La Salle University Art Museum
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The Baptism of Christ

Bruges School

The Baptism of Christ, c. 1480

Oil on Panel

97-P-442 

The city of Bruges, located in western Flanders, flourished as one of the greatest economic and artistic centers during the 13th to 15th centuries. Under the patronage of the Dukes of Burgundy and two highly influential women, Margaret of York and Mary of Burgundy, painters such as Hans Memling and Jan van Eyck, flocked to the city, greatly enhancing the Bruges art scene. Bruges’s prime location on the coastline, along with a gradual decline in Antwerp, led to increased prosperity in Bruges, making it an appealing destination for artists. Although this painting of the Baptism of Christ has no identifiable artist, it is likely the piece came from Bruges during this golden age in its artistic history.

Condition of the Artwork (2009): 

There is a vertical crack that extends up 2 ½” from the bottom edge at 4 ¼” from the left edge. There has been abrasion from previous cleanings. This is most apparent in the dark shadows of the tree leaves, near the top and right edges. Minor chips, scratches and abrasions can be seen scattered overall, beneath the varnish layers. Ultra violet light reveals inpainting on the flesh tones of both figure, in the loin cloth of Christ, and in the sky. The inpainting in the sky, and in the loincloth, matches very well. The inpainting in the flesh tones is too orange.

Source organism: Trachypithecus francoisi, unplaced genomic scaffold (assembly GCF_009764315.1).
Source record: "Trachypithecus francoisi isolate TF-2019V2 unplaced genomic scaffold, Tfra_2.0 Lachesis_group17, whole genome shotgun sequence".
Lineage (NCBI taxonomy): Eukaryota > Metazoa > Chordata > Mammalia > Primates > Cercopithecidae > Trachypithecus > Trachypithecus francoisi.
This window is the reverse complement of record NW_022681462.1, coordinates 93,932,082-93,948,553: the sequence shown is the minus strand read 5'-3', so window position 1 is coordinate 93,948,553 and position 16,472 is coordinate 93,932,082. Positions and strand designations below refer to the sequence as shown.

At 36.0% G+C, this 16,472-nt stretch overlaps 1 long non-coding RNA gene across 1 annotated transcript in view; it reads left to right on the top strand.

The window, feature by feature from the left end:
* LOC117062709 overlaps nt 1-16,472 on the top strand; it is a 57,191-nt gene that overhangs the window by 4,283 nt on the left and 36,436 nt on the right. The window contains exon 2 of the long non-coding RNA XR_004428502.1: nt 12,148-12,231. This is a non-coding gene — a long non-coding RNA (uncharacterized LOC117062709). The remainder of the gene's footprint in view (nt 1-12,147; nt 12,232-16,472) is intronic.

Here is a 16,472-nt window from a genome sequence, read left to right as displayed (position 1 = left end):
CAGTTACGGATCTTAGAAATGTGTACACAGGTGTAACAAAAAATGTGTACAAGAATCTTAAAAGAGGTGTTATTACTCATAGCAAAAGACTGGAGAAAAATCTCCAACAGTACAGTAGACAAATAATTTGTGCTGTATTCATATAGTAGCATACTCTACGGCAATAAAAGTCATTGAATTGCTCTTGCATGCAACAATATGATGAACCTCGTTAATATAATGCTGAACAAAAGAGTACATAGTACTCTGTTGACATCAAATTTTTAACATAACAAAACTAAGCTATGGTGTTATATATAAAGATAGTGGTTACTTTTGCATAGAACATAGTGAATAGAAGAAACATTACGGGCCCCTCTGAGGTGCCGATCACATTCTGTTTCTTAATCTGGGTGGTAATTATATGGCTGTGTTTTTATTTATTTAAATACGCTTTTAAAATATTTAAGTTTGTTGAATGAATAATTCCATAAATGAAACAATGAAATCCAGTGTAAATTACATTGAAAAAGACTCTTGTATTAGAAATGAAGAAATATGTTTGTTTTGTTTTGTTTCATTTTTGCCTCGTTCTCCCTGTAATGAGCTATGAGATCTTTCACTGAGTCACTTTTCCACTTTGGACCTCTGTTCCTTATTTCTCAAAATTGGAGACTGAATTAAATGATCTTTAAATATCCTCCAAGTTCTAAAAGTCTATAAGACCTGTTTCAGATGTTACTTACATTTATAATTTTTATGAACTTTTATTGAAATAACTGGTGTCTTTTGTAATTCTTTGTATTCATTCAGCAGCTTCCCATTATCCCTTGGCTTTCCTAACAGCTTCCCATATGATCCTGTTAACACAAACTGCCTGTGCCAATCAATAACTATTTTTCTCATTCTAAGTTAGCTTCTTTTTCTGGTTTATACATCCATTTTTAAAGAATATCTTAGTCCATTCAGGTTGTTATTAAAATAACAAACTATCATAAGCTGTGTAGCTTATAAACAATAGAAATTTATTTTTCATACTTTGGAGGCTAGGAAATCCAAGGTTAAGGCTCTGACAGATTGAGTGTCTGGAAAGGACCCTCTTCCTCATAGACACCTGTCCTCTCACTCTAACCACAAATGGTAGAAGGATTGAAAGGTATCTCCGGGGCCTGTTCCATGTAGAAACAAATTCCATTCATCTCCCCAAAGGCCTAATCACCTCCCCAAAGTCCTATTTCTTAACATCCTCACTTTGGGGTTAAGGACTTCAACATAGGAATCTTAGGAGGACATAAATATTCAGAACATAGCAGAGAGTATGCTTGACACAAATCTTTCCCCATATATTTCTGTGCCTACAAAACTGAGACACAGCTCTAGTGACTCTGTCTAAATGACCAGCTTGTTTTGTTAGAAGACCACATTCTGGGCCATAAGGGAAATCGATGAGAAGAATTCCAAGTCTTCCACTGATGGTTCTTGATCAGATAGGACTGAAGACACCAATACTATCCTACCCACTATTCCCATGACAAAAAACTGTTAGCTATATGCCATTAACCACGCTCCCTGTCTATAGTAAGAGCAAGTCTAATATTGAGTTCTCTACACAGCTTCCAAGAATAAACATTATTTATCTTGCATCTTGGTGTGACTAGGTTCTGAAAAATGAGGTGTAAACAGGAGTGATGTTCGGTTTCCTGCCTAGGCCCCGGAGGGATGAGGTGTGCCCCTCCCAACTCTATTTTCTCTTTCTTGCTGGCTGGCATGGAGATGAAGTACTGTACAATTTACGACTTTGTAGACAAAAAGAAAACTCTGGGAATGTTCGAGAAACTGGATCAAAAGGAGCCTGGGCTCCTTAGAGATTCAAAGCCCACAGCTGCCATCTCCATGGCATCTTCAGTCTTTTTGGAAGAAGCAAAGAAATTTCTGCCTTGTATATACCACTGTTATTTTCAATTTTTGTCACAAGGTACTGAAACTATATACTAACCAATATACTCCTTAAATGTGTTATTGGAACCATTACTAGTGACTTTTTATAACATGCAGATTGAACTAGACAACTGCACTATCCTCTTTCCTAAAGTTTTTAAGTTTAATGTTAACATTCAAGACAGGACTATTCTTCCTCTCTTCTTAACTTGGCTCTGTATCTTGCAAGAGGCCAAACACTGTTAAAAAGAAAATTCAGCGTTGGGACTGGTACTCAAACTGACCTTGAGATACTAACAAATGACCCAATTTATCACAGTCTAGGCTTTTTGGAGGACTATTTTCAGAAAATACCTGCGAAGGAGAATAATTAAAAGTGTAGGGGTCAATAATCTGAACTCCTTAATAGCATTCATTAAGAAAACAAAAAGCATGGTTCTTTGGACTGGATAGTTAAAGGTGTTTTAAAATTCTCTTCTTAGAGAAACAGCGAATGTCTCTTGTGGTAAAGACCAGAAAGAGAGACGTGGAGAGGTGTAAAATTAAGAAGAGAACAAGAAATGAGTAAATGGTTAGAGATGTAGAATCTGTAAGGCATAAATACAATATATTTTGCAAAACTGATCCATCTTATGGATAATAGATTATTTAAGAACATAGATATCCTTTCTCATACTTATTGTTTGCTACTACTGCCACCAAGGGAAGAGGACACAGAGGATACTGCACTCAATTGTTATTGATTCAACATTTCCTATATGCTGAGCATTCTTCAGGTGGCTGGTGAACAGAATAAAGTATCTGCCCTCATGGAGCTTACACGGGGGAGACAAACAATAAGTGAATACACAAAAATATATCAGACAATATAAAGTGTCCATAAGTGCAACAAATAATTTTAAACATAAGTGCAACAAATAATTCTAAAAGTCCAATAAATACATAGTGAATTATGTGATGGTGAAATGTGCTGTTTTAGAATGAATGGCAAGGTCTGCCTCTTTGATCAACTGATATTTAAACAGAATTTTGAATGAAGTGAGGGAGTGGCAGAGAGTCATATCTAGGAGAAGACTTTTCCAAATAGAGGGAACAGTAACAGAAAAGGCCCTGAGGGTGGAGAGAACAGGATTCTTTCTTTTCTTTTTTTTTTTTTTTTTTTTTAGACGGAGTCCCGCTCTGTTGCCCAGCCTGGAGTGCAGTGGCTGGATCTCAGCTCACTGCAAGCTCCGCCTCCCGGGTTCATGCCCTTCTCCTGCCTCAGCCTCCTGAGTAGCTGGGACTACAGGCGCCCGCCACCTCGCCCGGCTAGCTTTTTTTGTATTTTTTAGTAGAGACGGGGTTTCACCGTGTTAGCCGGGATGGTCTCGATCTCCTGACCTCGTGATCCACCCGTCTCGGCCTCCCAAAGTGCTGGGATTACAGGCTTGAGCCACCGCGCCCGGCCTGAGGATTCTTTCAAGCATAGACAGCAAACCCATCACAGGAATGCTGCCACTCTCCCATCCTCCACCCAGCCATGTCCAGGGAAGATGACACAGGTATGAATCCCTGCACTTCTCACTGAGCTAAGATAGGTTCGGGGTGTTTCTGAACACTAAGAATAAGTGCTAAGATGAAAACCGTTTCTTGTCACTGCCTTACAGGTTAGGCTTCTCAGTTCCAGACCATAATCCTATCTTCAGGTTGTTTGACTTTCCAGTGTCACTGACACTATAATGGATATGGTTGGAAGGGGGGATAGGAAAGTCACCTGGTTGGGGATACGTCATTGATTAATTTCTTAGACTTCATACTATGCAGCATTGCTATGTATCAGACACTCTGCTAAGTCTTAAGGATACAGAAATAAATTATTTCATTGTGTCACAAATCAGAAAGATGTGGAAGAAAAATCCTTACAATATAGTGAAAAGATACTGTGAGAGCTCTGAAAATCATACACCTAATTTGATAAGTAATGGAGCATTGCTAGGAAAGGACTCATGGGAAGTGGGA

The bottom edge of the “frame” has areas of cupped cracking which are detaching. On the frame many spots of the gold paint finish and inscription have flaked away. There also appear to be some dark brown repaints in the upper left tree leaves. The finish varnish may be an early synthetic; it does not saturate the paint layer very well. Remnants of older natural resin are visible under UV light, especially near the lower edge. 

Conservation Treatment Proposed:

  • Consolidate flaking paint with a conservation quality adhesive.
  • Remove/reduce the poorly saturating varnish with appropriate cleaning agents.
  • Remove/reduce repaints.
  • Remove/reduce old residues of grime and varnish lodged in paint interstices.
  • Apply a conservation quality isolating varnish overall.
  • Fill and inpaint paint losses with conservation quality materials.
  • Apply a conservation quality finishing varnish overall.
  • All materials used will be appropriate and conservation quality. All work will adhere to the highest standards of the field.

Conserved in 2011-2012 With Support from the Stockman Family Foundation

(See Online Exhibition of Conservation Treatments)